I’ve seen a number of web sites recently that suggest freelance writing as a survival job for people who are in between employment opportunities. While I admit that I do find the idea that anyone who can string a couple of words together can get paid to write until they find something better to do with their time a little insulting, this post isn’t about that particular topic. I want to talk about people already working as freelance writers who may be faced with having to work for less than they are used to making.
Many of us are familiar with the feast or famine cycle that goes along with working for yourself. There are times when you are tempted to pull out your own hair because you have so much to do and there are other times when you find it hard to round up even one client who has work for you. During these times, do you keep looking for new work or do you take a freelance writing job that pays a lower rate than you are used to getting?
My advice would be to do both. Not every gig that you take on is going to be your dream job. If your priority is to (A) keep body and soul together, the lights on and not have to think about sleeping under the stars unless you choose to go camping, and (B) to continue to develop your skills as a writer, then taking a survival job makes sense.
Set aside some time every day to send out queries, contact prospective clients, apply for advertised gigs or whatever job search strategies you have decided to use and complete the project you have in front of you. It may lead to something better down the pipe; if not, at least you are working.
The valleys in a freelance writing business don’t last forever, but neither do the peaks (unfortunately). I’m all for doing what you need to do to keep bills paid and the money coming in, even if it pays less than what you normally charge until you find your next great gig.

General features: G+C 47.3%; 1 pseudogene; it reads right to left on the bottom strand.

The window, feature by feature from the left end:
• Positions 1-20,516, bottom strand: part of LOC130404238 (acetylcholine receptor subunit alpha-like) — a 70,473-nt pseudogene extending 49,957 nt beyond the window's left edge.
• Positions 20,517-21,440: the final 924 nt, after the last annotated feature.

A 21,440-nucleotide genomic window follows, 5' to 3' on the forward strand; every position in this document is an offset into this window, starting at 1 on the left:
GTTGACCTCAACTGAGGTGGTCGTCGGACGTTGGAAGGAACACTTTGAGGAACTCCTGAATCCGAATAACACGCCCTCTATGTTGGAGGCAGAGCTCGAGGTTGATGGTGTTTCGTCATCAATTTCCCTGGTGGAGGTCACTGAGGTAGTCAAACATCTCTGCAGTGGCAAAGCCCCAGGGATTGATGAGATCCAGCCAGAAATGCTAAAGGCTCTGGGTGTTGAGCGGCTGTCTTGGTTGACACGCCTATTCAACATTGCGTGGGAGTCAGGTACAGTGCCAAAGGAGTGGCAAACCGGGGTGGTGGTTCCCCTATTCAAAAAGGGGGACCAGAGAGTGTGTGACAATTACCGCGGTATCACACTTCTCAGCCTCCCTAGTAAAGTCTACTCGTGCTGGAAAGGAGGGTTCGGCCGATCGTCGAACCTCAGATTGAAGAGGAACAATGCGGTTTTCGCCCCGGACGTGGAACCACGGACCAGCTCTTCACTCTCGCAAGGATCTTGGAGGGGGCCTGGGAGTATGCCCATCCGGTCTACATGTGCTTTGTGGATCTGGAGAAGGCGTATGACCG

Good advice Jodee, seems like these are hard times for many seasoned writers. With so many people joining the ranks of freelancers (through redundancy etc), it can seem like the jobs are harder to win, I like to keep a constantly updated portfolio of work ready at all times (on and offline). I’d also recommend applying for jobs that seem a little our of your reach in terms of experience – if you’ve been writing a few years then you are ahead of a large proportion of the competition.
I can’t say I am finding work hard to FIND, but I am finding it harder to get PAID as much as in the past. A big part of this is that the publishers I worked for during the 90’s have laid off half their staffs – and there isn’t the same amount of money to toss around for quicky work-for-hire projects. In other words, I have to work MORE hours to make the SAME money.
Jennifer L says
I don’t know…
In theory, I agree that sometimes you have to do what it takes to pay the bills, even if it means taking on a load of low-paying work. But in practice, I think that can be problematic.
I got a very polite email recently from someone asking me to write two articles per week for a total sum of $250 per month. Not two quickie blog posts, two articles. Articles requiring some interviewing or research, in addition to writing, it seemed. That would have meant that I would have gotten paid roughly $30 per article. Unless I would have been able to crank out an article (from generating the idea to doing the legwork to writing it and polishing it) in an hour or less, that would have been a LOT of work for not a lot of money.
I said, thanks for thinking of me, but I would really need to get paid more than that. Was that a mistake? I guess only time will tell. I do know, though, that had I taken on that assignment, it would have drastically reduce my available time to look for other jobs that might have paid more. It just didn’t seem worth doing that.
In my case, it was literally survival that motivated me to start freelancing online. I’d had some magazine articles published in the past, but that was the only writing background I had. The first online writing gig I got paid $50 for 30 300 word articles, but I took it because it was either that or not eat. That was two years ago. I’ve learned a lot since then and am now making enough of a living to get by without killing myself in the process, but the first year was hell and I wouldn’t have gone through it if I’d had any other viable options.
I feel for those of you who have started freelancing after having had lucrative careers in the past. It seems to me that the internet has destroyed more jobs than it has created, but that opportunities still exist if you can be resilient and adaptable. A global marketplace also creates global competition. A new jobs paradigm (if that’s the right word) has been created and in my opinion, looking to the past is not going to take any of us into the future.